Networking has been the #1 way to find employment for years: LinkedIn can help you Network!

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I know that some of you are saying, “Really?” I need to have a LinkedIn Profile now! Isn’t job seeking hard enough!

Job Seeking isn’t easy. I can be very time consuming and some times feels fruitless. But one must be persistent. When in job search mode, always, always be persistent!

Networking has been the #1 way to find employment since before Richard Bolles wrote his first edition of “What Color is Your Parachute.”

Creating a LinkedIn Profile really isn’t that hard once you have a top notch resume. Use some of LinkedIn’s video’s to help.

A link to help students: https://students.linkedin.com

Be sure to scroll down and watch all the video’s – Enjoy!

5 Steps you can take to save time in your job search and make every moment count

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Maybe you are working in a job that is helping you make ends meet, but you know it won’t lead to a job in your field. You have a career goal. You know what direction you want to move in, but between working, attending classes and spending time with those you love, finding time for conducting a work search seems to get pushed to the back burner all the time.

What steps can you take to make sure that every moment you spend on your job search is a good use of your time?

1) Have your three essential documents ready – That means have good drafts made up of your resume, your cover letter and your reference page. This includes having shown each document to someone who you know will give you good feedback.

2) Spend some time deep thinking about what companies you would like to work for. Create a list. These companies may not have openings right now at this moment in time, but they will have openings in the future. Go to each companies career or jobs page and set alerts to be notified when new jobs are posted.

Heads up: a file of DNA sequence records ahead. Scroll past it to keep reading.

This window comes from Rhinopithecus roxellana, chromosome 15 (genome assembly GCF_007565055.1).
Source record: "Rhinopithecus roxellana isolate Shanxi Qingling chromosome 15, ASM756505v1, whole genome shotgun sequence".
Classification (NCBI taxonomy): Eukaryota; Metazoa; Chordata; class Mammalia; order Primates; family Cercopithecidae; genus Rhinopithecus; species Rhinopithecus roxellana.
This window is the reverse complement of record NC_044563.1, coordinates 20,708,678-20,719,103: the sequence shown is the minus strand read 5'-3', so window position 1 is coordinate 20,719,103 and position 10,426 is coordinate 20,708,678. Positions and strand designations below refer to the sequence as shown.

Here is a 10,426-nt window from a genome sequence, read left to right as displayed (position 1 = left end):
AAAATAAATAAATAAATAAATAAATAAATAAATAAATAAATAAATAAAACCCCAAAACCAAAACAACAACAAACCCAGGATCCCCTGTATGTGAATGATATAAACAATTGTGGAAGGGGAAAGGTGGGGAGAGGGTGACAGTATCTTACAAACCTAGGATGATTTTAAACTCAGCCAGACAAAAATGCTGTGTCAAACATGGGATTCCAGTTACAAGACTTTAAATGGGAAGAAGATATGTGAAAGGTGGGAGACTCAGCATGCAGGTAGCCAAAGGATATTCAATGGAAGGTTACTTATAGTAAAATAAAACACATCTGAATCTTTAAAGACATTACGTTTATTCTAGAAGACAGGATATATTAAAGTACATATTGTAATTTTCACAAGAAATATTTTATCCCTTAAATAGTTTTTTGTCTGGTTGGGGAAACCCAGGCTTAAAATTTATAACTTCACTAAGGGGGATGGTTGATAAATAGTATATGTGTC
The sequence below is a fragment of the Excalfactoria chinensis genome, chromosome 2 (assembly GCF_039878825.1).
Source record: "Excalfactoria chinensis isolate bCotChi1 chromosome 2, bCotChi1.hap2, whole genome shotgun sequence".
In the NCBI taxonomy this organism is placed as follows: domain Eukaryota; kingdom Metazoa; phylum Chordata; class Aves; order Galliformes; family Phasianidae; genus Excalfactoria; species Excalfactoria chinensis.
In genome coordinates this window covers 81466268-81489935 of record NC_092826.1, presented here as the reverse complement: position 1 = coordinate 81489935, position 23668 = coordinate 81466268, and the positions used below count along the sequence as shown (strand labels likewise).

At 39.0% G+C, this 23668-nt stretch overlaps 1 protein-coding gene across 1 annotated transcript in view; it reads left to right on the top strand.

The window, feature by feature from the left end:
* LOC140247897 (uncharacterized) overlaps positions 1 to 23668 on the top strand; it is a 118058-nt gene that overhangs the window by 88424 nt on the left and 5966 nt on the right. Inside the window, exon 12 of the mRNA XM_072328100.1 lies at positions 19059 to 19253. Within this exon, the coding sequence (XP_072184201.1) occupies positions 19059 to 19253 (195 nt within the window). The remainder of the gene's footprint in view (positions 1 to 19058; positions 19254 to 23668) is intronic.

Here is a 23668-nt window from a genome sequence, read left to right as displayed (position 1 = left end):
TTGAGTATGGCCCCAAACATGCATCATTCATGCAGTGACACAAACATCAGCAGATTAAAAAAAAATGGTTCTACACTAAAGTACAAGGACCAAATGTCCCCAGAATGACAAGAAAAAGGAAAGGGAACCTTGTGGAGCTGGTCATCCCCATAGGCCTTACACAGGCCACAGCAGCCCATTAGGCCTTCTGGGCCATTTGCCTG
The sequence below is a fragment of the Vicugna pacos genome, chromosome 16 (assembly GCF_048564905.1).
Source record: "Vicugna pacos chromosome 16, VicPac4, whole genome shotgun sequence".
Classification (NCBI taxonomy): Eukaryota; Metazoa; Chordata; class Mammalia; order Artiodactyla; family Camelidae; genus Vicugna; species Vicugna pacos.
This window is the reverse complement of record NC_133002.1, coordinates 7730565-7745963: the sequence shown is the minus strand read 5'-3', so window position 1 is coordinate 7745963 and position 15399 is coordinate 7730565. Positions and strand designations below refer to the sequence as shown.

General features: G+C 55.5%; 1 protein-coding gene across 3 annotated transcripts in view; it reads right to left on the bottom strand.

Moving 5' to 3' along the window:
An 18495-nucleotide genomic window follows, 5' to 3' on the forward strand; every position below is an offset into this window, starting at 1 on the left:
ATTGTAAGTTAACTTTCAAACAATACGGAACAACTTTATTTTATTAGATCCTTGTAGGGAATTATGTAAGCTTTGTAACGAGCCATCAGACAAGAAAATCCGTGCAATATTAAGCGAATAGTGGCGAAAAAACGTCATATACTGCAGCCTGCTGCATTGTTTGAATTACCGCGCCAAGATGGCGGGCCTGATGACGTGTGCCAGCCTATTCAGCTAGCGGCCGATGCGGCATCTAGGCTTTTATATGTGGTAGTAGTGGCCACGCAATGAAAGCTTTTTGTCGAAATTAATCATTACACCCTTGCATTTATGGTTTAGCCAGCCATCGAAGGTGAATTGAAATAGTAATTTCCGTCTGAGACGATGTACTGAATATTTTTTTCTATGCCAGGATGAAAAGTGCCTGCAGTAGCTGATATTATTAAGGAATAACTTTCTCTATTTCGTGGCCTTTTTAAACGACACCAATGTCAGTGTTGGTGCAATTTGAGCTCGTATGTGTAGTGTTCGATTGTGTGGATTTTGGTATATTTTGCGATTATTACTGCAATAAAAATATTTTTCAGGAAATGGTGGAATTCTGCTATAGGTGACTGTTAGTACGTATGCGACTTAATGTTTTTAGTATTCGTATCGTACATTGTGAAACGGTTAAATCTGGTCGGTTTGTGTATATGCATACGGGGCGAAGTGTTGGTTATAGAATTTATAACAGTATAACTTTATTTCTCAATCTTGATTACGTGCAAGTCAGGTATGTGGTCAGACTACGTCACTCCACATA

3) Begin researching these target companies, reaching out to people who work there. Don’t know anyone who works there? You may be pleasantly surprised. Use LinkedIn to help you find people who work for a company. Do searches in LinkedIn on the company AND on the college that you are attending or did attend. When you do searches on college Alumni, you can see where they are working.

4) Make it a point to have conversations with the people that work for the company that you want to work for. Ask for an informational interview. During the conversation find and notice things that you have in common with this person. Targeting a company and networking can result in opportunities. You could find out about a job opening before it is posted. You may even be referred by someone that you have been networking with. Referrals from individuals inside a company can boost your chances of getting an interview.

5) Learn all you can about networking. You don’t ever want to ask for a job (this person you are networking with does not have the power to hire generally), and you don’t want to feel like you are establishing a relationship just to get a job either. You are going to want to exchange information. Watch for an opportunity to provide information that will help this other person. Maybe you can introduce them to someone they want to meet, or maybe you share an article with them that you know they will be interested in. Watch also for opportunities to share your skills and abilities. If networking stresses you out, read more about the technique. There are tons of resources out there.